Education about sex, relationships and HIV and AIDS in African contexts is riddled with socio-cultural complexity.
Theatre for a Change (TfaC) is a registered non-governmental organization in Ghana which works to reduce the risk of HIV infection among marginalized and vulnerable groups through the use of interactive, participatory learning techniques.
HIV counseling and testing and knowledge about HIV are key strategies in the prevention and control of HIV/AIDS in Ghana. However, HIV knowledge and utilization of VCT services among university students is low.
E-discussion questions included: 1.What do you see as the challenges for young people in accessing services such as HIV testing and how can we overcome this?
PEPFAR and USAID, in collaboration with UNICEF, supported AIDSTAR-One in conducting a mapping activity to identify HIV policies and services for adolescents in 10 sub-Saharan African countries: Kenya, Lesotho, Malawi, Mozambique, South Africa, Swaziland, Tanzania, Uganda, Zambia, and Zimbabwe.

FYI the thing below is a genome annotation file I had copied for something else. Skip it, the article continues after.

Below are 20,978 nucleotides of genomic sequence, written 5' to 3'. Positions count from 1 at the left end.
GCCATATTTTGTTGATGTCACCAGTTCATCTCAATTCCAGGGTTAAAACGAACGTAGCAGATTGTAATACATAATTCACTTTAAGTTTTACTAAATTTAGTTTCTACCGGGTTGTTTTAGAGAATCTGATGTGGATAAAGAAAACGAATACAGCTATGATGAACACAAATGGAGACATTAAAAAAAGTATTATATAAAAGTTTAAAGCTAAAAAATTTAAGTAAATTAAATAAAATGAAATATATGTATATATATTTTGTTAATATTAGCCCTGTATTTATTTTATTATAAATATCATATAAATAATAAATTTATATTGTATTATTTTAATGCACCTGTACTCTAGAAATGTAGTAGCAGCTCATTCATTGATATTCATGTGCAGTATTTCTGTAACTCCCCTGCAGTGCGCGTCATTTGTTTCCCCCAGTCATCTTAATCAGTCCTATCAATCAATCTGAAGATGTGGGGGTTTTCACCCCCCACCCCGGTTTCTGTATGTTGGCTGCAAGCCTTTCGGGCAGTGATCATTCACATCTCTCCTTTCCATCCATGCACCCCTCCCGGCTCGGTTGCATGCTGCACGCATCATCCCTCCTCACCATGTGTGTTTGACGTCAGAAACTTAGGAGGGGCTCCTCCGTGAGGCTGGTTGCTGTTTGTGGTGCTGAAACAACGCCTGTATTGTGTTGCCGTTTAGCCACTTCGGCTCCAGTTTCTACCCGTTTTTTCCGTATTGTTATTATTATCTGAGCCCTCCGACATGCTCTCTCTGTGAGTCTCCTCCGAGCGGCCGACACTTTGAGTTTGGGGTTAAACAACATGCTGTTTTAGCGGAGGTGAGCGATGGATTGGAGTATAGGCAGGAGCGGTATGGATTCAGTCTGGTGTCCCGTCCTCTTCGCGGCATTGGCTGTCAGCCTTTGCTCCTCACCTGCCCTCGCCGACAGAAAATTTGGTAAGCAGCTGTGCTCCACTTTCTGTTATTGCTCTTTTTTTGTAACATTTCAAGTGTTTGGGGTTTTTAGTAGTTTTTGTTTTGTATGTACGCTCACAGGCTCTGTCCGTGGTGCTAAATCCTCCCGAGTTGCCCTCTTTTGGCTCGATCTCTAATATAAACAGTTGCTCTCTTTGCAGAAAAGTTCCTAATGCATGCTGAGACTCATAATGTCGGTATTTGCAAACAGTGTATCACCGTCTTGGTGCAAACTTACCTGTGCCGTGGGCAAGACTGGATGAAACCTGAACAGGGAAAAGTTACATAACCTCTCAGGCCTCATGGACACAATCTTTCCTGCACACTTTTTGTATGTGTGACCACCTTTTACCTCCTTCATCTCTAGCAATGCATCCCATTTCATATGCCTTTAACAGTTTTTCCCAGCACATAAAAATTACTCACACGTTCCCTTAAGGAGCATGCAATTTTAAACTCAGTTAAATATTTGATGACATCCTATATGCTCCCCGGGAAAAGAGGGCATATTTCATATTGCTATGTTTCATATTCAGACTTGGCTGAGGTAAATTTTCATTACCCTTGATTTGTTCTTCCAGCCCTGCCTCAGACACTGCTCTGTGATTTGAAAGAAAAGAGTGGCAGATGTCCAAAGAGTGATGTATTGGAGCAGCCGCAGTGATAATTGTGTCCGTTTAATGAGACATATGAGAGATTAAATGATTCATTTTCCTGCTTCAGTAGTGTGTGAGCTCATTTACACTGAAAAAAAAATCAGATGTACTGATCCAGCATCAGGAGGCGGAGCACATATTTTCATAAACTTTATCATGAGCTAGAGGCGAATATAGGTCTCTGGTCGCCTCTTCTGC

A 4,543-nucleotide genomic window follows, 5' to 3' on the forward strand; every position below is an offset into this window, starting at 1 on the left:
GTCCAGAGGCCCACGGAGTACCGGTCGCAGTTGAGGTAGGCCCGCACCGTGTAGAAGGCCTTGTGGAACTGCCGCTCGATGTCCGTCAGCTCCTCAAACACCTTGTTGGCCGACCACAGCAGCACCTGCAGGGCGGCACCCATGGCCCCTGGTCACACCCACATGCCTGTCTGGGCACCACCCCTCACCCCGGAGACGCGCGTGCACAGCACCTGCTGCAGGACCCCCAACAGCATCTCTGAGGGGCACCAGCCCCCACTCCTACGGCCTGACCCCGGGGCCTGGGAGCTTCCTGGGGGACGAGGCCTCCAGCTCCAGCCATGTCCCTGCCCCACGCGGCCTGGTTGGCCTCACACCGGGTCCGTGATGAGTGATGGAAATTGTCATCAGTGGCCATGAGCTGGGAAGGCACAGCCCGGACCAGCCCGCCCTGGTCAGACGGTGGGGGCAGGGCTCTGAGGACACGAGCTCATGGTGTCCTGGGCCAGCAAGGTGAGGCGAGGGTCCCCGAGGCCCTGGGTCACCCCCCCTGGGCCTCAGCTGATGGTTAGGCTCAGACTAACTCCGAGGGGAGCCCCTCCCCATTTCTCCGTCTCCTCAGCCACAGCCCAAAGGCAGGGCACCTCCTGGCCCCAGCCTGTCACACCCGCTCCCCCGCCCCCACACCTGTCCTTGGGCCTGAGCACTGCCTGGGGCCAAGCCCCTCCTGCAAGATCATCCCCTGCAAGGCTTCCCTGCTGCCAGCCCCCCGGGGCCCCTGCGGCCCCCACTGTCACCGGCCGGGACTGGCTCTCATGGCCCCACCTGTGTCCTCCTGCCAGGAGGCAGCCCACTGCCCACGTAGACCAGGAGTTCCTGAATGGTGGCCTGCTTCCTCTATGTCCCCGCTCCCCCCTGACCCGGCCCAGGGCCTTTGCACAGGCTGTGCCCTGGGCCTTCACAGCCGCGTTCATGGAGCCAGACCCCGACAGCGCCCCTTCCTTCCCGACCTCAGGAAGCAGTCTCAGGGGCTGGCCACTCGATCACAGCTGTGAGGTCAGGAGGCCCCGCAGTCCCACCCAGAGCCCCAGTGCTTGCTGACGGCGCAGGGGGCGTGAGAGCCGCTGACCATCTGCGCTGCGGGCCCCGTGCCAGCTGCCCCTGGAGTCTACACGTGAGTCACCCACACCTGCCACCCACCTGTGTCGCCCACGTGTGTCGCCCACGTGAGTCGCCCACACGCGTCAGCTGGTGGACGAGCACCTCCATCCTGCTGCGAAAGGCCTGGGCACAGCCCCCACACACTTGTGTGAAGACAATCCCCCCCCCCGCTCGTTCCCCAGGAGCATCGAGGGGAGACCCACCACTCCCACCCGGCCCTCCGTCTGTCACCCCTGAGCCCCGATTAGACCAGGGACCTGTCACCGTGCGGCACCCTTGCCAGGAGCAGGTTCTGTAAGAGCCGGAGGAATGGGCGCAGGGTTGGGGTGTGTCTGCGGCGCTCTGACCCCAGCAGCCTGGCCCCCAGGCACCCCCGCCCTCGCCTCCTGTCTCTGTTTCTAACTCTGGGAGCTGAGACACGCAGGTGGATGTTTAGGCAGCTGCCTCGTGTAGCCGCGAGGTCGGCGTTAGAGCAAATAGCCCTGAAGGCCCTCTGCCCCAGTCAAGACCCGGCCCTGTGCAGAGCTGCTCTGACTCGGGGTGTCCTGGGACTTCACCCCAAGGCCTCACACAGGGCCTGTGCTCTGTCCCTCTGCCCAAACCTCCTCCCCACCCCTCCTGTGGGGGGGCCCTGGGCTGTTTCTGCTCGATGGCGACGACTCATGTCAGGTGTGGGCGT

A growing number of adolescents are living with HIV/AIDS. For their well-being and for prevention, age- and culturally appropriate interventions become increasingly important. This qualitative study was conducted as the first step to develop a sexual and reproductive health (SRH) intervention.
In West and Central Africa (WCA), teachers are among the most vulnerable since they are seen as role models in the community. HIV & AIDS increase the morbidity and the mortality of already inadequate number of teachers within the education sector.
There is inadequate information on the burden of HIV infection, and on the prevalence of the risk factors for HIV transmission among University students in Uganda.
Our research shows that social science university trained Ghanaian student/teachers do have the knowledge, confidence, and willingness to address HIV/AIDS issues in their teaching, yet they do not.
The aim of the study was to explore young people's understanding and knowledge about why protective measures against HIV/AIDS, malaria and unplanned pregnancy are not taken by those at risk in Uganda.